Mottanai is a Japanese admonition against waste. Born of the enforced frugality of poverty — and later of wartime — mottainai is both a practical and ethical commitment to preserve, repair, and reuse. As embodied in repeatedly patched indigo boro textiles, mottainai asserts the inherent dignity and worth – even sacredness — of inanimate objects.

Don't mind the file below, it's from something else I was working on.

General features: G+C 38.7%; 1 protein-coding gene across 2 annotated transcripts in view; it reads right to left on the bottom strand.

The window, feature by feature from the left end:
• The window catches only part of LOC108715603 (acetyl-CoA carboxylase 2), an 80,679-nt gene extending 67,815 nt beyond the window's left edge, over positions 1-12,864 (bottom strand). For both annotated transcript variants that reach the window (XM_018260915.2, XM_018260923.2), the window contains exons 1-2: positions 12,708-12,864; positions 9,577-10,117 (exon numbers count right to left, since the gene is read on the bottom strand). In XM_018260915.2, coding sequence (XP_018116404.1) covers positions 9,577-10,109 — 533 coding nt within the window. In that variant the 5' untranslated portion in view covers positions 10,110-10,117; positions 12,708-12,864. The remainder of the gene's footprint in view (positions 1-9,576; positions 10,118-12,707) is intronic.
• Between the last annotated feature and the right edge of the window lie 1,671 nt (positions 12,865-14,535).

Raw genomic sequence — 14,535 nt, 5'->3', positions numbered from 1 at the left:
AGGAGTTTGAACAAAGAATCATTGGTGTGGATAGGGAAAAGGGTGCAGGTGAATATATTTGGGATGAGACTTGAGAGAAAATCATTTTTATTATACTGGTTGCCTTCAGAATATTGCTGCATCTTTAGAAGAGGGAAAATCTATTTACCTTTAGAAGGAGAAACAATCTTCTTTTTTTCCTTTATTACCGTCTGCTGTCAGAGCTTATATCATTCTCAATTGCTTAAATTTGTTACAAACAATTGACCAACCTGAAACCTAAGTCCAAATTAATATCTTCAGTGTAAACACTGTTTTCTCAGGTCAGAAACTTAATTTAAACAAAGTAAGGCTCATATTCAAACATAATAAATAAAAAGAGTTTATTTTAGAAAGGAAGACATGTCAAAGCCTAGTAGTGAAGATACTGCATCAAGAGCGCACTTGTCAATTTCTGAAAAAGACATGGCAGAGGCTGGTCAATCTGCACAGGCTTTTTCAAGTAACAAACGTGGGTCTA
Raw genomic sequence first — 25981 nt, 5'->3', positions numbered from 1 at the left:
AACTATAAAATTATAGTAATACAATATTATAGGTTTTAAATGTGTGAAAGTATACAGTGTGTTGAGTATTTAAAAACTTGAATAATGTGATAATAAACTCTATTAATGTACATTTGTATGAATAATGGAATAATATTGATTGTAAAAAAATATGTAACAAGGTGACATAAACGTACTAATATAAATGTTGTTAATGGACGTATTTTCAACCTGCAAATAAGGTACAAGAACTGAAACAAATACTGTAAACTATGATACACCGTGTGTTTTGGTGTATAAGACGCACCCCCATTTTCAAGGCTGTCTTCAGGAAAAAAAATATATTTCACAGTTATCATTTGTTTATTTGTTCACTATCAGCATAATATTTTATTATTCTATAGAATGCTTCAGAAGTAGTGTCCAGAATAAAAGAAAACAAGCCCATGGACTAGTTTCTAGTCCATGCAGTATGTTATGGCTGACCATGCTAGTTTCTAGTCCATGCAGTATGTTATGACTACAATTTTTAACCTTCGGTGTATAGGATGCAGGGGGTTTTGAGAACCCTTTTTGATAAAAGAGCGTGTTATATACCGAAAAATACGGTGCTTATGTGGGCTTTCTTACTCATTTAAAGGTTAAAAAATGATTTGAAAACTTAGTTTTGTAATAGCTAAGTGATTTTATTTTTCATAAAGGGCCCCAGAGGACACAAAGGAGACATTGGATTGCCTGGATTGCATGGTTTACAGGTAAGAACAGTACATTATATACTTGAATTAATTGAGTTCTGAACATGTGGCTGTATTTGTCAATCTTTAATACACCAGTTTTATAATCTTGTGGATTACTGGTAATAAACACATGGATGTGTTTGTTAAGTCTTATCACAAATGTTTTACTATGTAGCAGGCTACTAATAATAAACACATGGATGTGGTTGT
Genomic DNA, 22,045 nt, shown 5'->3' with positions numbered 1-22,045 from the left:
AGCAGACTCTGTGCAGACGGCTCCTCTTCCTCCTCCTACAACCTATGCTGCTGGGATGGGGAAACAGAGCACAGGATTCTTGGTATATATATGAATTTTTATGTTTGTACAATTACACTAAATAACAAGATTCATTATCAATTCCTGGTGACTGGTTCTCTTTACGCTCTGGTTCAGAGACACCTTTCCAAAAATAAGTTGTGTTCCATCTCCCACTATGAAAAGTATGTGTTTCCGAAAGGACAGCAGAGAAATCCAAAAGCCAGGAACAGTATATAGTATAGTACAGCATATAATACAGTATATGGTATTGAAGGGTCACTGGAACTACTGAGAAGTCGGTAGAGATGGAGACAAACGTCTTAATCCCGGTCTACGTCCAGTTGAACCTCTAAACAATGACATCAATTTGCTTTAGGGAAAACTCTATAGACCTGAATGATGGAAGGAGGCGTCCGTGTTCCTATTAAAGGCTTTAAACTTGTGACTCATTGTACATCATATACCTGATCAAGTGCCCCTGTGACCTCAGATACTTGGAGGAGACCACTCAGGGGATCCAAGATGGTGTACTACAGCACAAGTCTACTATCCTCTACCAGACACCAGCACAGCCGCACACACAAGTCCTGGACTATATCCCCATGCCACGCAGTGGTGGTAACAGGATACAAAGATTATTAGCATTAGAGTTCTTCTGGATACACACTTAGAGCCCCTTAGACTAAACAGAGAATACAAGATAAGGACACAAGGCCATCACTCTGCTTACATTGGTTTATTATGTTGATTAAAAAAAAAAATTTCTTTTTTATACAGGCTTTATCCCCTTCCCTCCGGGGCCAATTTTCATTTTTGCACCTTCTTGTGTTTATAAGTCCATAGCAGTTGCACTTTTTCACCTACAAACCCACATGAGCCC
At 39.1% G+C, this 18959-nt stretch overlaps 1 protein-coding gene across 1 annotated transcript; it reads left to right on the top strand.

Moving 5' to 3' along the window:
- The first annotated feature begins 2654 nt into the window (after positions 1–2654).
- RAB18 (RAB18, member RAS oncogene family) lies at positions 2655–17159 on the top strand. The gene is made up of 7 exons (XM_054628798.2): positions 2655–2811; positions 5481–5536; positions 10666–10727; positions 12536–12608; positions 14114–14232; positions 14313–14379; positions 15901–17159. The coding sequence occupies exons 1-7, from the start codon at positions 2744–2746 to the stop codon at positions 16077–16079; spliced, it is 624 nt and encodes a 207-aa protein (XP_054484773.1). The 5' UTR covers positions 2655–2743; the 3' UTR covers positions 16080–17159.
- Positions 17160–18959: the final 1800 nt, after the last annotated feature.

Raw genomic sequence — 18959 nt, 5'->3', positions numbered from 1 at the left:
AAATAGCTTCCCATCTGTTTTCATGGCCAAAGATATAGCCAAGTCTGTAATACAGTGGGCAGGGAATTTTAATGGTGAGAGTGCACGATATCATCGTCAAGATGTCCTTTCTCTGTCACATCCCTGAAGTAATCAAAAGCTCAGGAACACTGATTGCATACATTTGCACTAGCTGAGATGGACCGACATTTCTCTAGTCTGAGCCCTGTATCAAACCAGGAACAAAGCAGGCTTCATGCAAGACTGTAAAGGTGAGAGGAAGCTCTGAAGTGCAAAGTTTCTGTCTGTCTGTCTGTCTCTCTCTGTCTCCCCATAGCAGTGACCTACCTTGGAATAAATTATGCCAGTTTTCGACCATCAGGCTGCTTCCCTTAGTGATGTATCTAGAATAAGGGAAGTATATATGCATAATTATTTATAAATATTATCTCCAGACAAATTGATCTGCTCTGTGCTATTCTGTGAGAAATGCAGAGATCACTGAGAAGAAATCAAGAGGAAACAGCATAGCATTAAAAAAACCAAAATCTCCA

However, mottainai is more than an expression of regret at the misuse of objects; it is equally an exhortation not to waste time. These drawings are not utilitarian work garments or blankets. The labor-intensive process of drawing, although akin to stitching, serves no practical purpose. In the end, does the drive to create beauty for its own sake respect or defy mottainai?